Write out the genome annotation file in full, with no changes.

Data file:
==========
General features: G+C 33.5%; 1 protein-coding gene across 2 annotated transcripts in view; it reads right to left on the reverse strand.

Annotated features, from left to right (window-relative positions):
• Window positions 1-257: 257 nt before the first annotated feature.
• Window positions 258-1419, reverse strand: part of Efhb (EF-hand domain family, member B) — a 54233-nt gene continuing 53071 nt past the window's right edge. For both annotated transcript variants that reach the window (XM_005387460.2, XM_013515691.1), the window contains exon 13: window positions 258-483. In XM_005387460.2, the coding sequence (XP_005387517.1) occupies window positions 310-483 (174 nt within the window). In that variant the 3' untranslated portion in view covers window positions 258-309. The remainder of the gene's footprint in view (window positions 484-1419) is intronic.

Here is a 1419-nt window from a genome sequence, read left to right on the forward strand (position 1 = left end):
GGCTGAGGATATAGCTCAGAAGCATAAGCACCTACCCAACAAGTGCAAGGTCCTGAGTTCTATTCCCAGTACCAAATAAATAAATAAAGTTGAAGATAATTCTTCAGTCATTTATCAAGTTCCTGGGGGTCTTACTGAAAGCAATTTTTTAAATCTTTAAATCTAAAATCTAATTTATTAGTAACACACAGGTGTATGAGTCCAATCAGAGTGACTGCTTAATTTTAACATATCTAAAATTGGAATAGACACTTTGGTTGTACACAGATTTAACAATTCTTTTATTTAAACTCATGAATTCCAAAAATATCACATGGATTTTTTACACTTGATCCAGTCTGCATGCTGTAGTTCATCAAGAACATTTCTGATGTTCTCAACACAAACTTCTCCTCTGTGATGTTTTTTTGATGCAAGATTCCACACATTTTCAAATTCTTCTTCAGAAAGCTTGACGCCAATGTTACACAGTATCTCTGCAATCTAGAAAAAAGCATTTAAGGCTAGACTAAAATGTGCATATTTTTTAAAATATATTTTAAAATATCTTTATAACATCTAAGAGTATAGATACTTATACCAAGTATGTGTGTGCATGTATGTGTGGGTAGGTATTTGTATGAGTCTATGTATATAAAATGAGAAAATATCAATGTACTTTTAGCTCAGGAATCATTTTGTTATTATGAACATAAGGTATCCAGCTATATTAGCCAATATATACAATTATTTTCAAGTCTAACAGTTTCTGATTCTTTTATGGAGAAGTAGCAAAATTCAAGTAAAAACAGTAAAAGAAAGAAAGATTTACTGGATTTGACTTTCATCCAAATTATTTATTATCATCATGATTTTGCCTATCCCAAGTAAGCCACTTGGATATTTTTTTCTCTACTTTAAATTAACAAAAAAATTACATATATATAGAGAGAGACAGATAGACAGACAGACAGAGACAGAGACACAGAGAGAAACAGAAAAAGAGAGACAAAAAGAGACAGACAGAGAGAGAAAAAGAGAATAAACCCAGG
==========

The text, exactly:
General features: G+C 33.5%; 1 protein-coding gene across 2 annotated transcripts in view; it reads right to left on the reverse strand.

Annotated features, from left to right (window-relative positions):
• Window positions 1-257: 257 nt before the first annotated feature.
• Window positions 258-1419, reverse strand: part of Efhb (EF-hand domain family, member B) — a 54233-nt gene continuing 53071 nt past the window's right edge. For both annotated transcript variants that reach the window (XM_005387460.2, XM_013515691.1), the window contains exon 13: window positions 258-483. In XM_005387460.2, the coding sequence (XP_005387517.1) occupies window positions 310-483 (174 nt within the window). In that variant the 3' untranslated portion in view covers window positions 258-309. The remainder of the gene's footprint in view (window positions 484-1419) is intronic.

Here is a 1419-nt window from a genome sequence, read left to right on the forward strand (position 1 = left end):
GGCTGAGGATATAGCTCAGAAGCATAAGCACCTACCCAACAAGTGCAAGGTCCTGAGTTCTATTCCCAGTACCAAATAAATAAATAAAGTTGAAGATAATTCTTCAGTCATTTATCAAGTTCCTGGGGGTCTTACTGAAAGCAATTTTTTAAATCTTTAAATCTAAAATCTAATTTATTAGTAACACACAGGTGTATGAGTCCAATCAGAGTGACTGCTTAATTTTAACATATCTAAAATTGGAATAGACACTTTGGTTGTACACAGATTTAACAATTCTTTTATTTAAACTCATGAATTCCAAAAATATCACATGGATTTTTTACACTTGATCCAGTCTGCATGCTGTAGTTCATCAAGAACATTTCTGATGTTCTCAACACAAACTTCTCCTCTGTGATGTTTTTTTGATGCAAGATTCCACACATTTTCAAATTCTTCTTCAGAAAGCTTGACGCCAATGTTACACAGTATCTCTGCAATCTAGAAAAAAGCATTTAAGGCTAGACTAAAATGTGCATATTTTTTAAAATATATTTTAAAATATCTTTATAACATCTAAGAGTATAGATACTTATACCAAGTATGTGTGTGCATGTATGTGTGGGTAGGTATTTGTATGAGTCTATGTATATAAAATGAGAAAATATCAATGTACTTTTAGCTCAGGAATCATTTTGTTATTATGAACATAAGGTATCCAGCTATATTAGCCAATATATACAATTATTTTCAAGTCTAACAGTTTCTGATTCTTTTATGGAGAAGTAGCAAAATTCAAGTAAAAACAGTAAAAGAAAGAAAGATTTACTGGATTTGACTTTCATCCAAATTATTTATTATCATCATGATTTTGCCTATCCCAAGTAAGCCACTTGGATATTTTTTTCTCTACTTTAAATTAACAAAAAAATTACATATATATAGAGAGAGACAGATAGACAGACAGACAGAGACAGAGACACAGAGAGAAACAGAAAAAGAGAGACAAAAAGAGACAGACAGAGAGAGAAAAAGAGAATAAACCCAGG